When river water meets seawater: Insights into primary marine aerosol production

Park, J.; Jang, J.; Yoon, Y. J.; Kang, S.; Kang, H.; Park, K.; Cho, K. H.; Kim, J. -H.; Dall'Osto, M.; Lee, B. Y.
Science of The Total Environment
The impact of inorganic salts and organic matter (OM) on the production of primary marine aerosols is still under debate. To constrain their impact, we investigated primary aerosols generated by a sea-spray generator chamber using surface water samples from rivers, estuaries, and seas that were collected along salinity gradients in two temperate Korean coastal systems and one Arctic coastal system. Salinity values showed an increasing trend along the river–estuary–coastal water transition, indicating the lowest amount of inorganic salts in the river but the highest amount in the sea. In river samples, the lowest number concentration of primary aerosol particles (1.01 × 103 cm−3) was observed at the highest OM content, suggesting that low salinity controls aerosol production. Moreover, the number concentration of primary aerosols increased drastically in estuarine (1.13 × 104 cm−3) and seawater (1.35 × 104 cm−3) samples as the OM content decreased. Our results indicate that inorganic salts associated with increasing salinity play a much larger role than OM in aerosol production in river-dominated coastal systems. Laboratory studies using NaCl solution supported the conclusion that inorganic salt is a critical factor in modulating the particles produced from river water and seawater. Accordingly, this study highlights that inorganic salts are a critical factor in modulating the production of primary marine aerosols.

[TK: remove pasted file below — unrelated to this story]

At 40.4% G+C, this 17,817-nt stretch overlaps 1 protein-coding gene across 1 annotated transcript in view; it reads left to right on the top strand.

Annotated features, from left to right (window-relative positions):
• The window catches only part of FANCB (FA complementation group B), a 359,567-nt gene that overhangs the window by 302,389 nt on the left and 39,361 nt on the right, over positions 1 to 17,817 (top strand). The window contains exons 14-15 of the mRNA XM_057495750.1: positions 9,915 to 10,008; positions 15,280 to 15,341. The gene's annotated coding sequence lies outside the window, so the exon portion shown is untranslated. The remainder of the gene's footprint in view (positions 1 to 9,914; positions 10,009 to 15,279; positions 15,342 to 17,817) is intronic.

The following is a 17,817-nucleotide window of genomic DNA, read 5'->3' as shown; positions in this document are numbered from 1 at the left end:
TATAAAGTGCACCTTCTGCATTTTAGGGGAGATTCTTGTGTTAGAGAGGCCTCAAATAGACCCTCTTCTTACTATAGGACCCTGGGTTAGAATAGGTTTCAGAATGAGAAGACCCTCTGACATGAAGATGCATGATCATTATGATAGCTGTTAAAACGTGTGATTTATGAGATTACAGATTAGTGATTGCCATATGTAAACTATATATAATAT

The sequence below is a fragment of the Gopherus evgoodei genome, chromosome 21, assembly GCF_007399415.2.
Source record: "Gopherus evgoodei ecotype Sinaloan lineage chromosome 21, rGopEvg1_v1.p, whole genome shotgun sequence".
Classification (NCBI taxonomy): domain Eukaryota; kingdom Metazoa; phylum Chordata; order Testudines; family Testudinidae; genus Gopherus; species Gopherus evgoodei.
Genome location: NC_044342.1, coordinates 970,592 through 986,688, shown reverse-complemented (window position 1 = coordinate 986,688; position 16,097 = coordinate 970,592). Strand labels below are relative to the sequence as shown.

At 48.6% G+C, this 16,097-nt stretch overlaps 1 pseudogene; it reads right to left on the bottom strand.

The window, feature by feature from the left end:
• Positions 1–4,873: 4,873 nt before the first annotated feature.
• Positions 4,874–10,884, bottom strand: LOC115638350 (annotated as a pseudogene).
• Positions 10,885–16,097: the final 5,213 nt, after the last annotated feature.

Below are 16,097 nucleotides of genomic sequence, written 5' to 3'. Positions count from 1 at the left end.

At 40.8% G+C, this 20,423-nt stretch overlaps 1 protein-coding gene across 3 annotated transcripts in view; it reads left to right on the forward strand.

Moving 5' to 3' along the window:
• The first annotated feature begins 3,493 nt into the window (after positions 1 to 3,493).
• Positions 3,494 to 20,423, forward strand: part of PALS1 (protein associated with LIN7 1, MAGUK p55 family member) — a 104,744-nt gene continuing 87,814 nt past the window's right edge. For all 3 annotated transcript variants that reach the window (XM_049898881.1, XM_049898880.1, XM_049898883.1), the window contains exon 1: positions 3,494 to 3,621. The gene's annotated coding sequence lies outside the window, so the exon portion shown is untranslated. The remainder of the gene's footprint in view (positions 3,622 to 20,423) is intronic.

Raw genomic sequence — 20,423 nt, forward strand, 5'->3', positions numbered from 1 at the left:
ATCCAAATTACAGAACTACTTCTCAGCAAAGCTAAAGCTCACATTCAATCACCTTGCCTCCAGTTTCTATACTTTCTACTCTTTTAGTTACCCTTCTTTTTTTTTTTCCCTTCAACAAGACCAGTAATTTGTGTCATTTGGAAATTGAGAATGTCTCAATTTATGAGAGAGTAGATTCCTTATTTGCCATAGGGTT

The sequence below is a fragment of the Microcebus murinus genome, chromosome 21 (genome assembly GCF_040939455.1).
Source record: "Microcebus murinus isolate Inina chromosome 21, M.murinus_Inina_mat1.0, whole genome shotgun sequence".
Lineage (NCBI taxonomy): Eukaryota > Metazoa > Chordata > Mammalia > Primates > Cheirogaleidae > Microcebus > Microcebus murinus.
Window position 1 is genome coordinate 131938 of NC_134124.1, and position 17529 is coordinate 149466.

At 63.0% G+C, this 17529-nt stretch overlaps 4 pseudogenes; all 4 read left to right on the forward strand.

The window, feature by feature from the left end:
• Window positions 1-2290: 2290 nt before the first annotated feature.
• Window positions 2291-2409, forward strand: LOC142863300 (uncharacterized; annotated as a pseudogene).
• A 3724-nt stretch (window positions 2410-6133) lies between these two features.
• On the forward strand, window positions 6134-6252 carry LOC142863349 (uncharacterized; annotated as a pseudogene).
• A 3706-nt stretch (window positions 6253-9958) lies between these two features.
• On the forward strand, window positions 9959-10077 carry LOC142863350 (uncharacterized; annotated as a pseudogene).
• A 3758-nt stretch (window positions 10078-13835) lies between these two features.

Chamber study,Inorganic salts,Organic matter,Primary marine aerosol,River-dominated coastal systems,no el tinc article Manuel
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